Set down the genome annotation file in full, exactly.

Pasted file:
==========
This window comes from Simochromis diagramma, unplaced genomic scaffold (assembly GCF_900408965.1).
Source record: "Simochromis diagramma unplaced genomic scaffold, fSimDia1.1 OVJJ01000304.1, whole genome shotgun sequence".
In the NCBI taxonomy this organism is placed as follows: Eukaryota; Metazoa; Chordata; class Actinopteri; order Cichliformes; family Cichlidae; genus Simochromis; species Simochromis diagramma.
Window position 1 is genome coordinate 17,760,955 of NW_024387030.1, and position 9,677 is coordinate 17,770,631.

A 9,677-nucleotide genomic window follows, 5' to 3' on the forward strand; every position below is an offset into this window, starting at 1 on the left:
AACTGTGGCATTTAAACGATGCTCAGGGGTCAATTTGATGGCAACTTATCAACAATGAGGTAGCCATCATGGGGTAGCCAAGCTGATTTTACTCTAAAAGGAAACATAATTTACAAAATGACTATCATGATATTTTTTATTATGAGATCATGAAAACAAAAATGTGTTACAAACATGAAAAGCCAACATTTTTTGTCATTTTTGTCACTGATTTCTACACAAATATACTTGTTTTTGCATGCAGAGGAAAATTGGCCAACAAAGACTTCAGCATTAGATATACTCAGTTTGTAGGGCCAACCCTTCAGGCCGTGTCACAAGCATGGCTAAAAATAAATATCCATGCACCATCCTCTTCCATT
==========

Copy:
This window comes from Simochromis diagramma, unplaced genomic scaffold (assembly GCF_900408965.1).
Source record: "Simochromis diagramma unplaced genomic scaffold, fSimDia1.1 OVJJ01000304.1, whole genome shotgun sequence".
In the NCBI taxonomy this organism is placed as follows: Eukaryota; Metazoa; Chordata; class Actinopteri; order Cichliformes; family Cichlidae; genus Simochromis; species Simochromis diagramma.
Window position 1 is genome coordinate 17,760,955 of NW_024387030.1, and position 9,677 is coordinate 17,770,631.

A 9,677-nucleotide genomic window follows, 5' to 3' on the forward strand; every position below is an offset into this window, starting at 1 on the left:
AACTGTGGCATTTAAACGATGCTCAGGGGTCAATTTGATGGCAACTTATCAACAATGAGGTAGCCATCATGGGGTAGCCAAGCTGATTTTACTCTAAAAGGAAACATAATTTACAAAATGACTATCATGATATTTTTTATTATGAGATCATGAAAACAAAAATGTGTTACAAACATGAAAAGCCAACATTTTTTGTCATTTTTGTCACTGATTTCTACACAAATATACTTGTTTTTGCATGCAGAGGAAAATTGGCCAACAAAGACTTCAGCATTAGATATACTCAGTTTGTAGGGCCAACCCTTCAGGCCGTGTCACAAGCATGGCTAAAAATAAATATCCATGCACCATCCTCTTCCATT